For the 50+ Traveler

The Dolomites make up just a small portion of the Alps, but these northern Italian mountains have a unique appeal and alabaster beauty that put them in a class of their own. Reaching nearly 11,000 feet at their highest point, the Dolomites are the craggy playground of locals and tourists alike.

As beguiling as the Dolomites are, they’re also exceptionally historically relevant and have a fascinating geological past. Their stones could even have some major health benefits!

Here are seven fascinating facts about the Dolomites.

Historic tunnels in the Dolomites from WWI.

1. They Were The Site Of Some Of World War I’s Fiercest Battles

Since the Dolomites straddle the border between Austria and Italy, they were the location of some of the most ferocious battles of World War I. Even now, the mountains are gouged with tunnels and remnants of the war. The terrain of the Dolomites made the mountains particularly intense for both the Italian and Austrian soldiers. Both sides needed to contend with freezing temperatures, high altitudes, and the instability of the mountain itself.

The Dolomites in Italy.

2. They’re Nicknamed The Pale Mountains

The Dolomites are light colored due to their composition and are especially beautiful at sunrise and sunset. Because of their striking beauty and coloration, they are often called the Pale Mountains. Their otherworldly appearance has made them the subject of plenty of folklore, stories, myths, and legends over the centuries. The mountains might have even inspired famous works of literature.

A bench near the Dolomites in South Tyrol, Italy.

3. They Are A UNESCO World Heritage Site

Because of their outstanding universal value, the Dolomites were designated a protected UNESCO World Heritage site. Their extraordinary beauty is only one of the reasons why they were honored. The Dolomites are made of dolomitic limestone, a rare material that gives the mountains their signature spires, sheer cliff faces, and crags. The unique composition of the Dolomites is tremendously valuable to geologists, who study the range to learn more about the forces that shape our world.

The Dolomites in South Tyrol, Italy.

4. They’re Home To An Ancient Culture

The Ladin people have called the Dolomites home since 5 B.C., and they are known for their cultural contributions and fine craftsmanship. They’ve managed to preserve many elements of their original way of life, including their own language, though the two World Wars and numerous attempts to delegitimize them.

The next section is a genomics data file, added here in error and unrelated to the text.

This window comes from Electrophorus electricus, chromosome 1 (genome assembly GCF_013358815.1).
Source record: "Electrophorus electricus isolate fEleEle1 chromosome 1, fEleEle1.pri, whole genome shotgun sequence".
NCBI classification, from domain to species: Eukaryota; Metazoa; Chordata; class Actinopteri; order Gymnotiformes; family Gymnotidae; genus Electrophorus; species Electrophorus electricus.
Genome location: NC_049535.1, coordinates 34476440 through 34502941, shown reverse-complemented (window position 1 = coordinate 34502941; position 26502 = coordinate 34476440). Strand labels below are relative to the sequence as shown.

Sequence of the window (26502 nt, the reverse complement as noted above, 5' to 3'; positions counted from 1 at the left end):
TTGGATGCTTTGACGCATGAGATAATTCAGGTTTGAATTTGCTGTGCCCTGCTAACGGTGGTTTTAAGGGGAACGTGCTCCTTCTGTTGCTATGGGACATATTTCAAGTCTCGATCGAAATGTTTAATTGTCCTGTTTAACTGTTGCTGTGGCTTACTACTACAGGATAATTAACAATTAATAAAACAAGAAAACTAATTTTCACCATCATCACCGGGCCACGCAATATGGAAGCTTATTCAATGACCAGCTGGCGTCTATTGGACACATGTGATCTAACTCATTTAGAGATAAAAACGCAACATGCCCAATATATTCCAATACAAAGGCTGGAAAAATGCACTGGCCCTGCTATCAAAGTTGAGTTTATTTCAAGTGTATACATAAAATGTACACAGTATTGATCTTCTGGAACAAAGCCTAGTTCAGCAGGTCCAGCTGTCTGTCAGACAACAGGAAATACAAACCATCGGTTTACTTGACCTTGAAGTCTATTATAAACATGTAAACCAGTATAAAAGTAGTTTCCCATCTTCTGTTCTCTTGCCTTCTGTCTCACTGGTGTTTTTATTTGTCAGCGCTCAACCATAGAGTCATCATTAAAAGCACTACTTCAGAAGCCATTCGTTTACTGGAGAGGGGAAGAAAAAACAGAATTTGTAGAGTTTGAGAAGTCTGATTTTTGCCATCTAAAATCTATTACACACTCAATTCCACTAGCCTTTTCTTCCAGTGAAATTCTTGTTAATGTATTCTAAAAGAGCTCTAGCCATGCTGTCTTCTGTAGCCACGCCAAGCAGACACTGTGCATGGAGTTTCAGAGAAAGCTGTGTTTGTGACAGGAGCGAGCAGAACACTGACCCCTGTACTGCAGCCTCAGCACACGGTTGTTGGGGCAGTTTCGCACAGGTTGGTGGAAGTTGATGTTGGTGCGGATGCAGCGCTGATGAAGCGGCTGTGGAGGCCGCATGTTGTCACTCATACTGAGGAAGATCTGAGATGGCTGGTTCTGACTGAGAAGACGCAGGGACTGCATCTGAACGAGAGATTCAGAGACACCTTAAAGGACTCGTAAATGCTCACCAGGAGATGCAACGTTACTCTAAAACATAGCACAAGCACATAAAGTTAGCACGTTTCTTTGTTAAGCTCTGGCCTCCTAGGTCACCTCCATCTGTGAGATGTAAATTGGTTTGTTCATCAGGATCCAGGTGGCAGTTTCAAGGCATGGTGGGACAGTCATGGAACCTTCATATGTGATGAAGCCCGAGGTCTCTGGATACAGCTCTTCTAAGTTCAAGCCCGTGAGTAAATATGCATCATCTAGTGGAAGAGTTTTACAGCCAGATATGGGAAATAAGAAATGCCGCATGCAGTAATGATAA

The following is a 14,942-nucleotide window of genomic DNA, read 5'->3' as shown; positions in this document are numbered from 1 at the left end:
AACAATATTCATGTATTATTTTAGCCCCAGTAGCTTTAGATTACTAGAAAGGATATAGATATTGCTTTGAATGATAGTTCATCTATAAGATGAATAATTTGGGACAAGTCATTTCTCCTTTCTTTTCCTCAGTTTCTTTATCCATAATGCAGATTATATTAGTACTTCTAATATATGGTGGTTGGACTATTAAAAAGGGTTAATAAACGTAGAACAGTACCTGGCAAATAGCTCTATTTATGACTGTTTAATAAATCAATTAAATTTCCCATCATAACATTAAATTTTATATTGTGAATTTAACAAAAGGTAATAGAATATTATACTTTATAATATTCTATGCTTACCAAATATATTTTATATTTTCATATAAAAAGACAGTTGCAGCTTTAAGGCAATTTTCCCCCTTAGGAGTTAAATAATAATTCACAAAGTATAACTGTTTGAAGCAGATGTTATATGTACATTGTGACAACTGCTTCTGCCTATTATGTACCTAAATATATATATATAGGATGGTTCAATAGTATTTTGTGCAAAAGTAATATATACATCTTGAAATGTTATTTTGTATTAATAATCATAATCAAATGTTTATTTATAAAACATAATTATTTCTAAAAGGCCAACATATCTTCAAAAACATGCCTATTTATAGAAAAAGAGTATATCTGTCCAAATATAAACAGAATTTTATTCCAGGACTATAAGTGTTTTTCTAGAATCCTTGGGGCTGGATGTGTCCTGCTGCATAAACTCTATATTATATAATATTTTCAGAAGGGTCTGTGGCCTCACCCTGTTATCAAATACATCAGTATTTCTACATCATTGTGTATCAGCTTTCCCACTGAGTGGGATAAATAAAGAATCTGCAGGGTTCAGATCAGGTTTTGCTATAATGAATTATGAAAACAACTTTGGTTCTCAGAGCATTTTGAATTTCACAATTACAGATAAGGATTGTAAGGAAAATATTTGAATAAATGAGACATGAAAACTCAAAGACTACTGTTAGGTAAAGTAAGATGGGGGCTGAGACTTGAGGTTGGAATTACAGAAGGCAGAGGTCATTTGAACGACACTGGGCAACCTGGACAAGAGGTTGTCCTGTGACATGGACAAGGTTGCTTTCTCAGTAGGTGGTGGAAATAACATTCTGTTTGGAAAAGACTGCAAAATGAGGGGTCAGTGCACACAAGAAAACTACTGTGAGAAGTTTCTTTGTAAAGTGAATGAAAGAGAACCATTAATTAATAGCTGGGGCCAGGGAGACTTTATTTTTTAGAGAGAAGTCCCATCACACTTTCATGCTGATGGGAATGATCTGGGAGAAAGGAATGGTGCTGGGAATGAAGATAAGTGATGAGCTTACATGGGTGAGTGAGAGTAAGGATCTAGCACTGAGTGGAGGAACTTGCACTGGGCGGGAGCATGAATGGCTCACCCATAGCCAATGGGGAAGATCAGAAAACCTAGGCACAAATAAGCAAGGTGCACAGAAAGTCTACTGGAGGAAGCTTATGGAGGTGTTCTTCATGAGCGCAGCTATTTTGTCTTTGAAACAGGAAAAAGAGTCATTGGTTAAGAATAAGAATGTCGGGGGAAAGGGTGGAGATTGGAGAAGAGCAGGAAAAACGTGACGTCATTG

The ice mummy at the South Tyrol Museum of Archeology.

5. An Ice Mummy Was Discovered In The Peaks

Otzi might be 5,000 years old, but he barely looks a day over 1,000! This spectacularly preserved ice mummy was unearthed in 1991 on the Similaun Glacier, deep in the heart of the Dolomites. Originally it was speculated that Otzi died of exposure or natural causes, but investigation proved that he was shot with an arrow. His discovery has allowed us to learn a tremendous amount about our ancestors. You can see the famous iceman for yourself at the South Tyrol Museum of Archaeology in Bolzano, Italy.

The Dolomites in Italy.

6. Powdered Dolomite Could Have Incredible Health Benefits

Although the research isn’t totally conclusive, dolomite could have some incredible health benefits when administered as a supplement. After it’s ground up, the stone acts as an effective vehicle to deliver calcium and magnesium and can help with heartburn. It can also strengthen bones. It seems that the Dolomites aren’t just pretty to look at -- their stones could be used to enhance our lives and improve our overall health.

Passo Giau in the Italian Dolomites.

7. They Were Once Underwater

As amazing as it is to think about, this massive mountain range was once deep under the waves. There is an abundance of evidence that proves that the fossils and formations found in the Dolomites originated under the sea. While nobody knows for sure what made the peaks break through to the surface, scientists speculate that catastrophic global events and furious volcanic activity caused them to emerge. The fact that the Dolomites were formed in the ocean provides us with an important opportunity to uncover ancient fossils and the preserved remains of coral from prehistoric times.

The Dolomites are arguably the most dazzling and mysterious mountains in the world. Their natural splendor, gorgeous coloration, and captivating past make them a must-visit destination. See the mountains that rose from the ocean for yourself on your next trip to Northern Italy.

Planning a vacation to Northern Italy? Don’t miss Venice and Milan.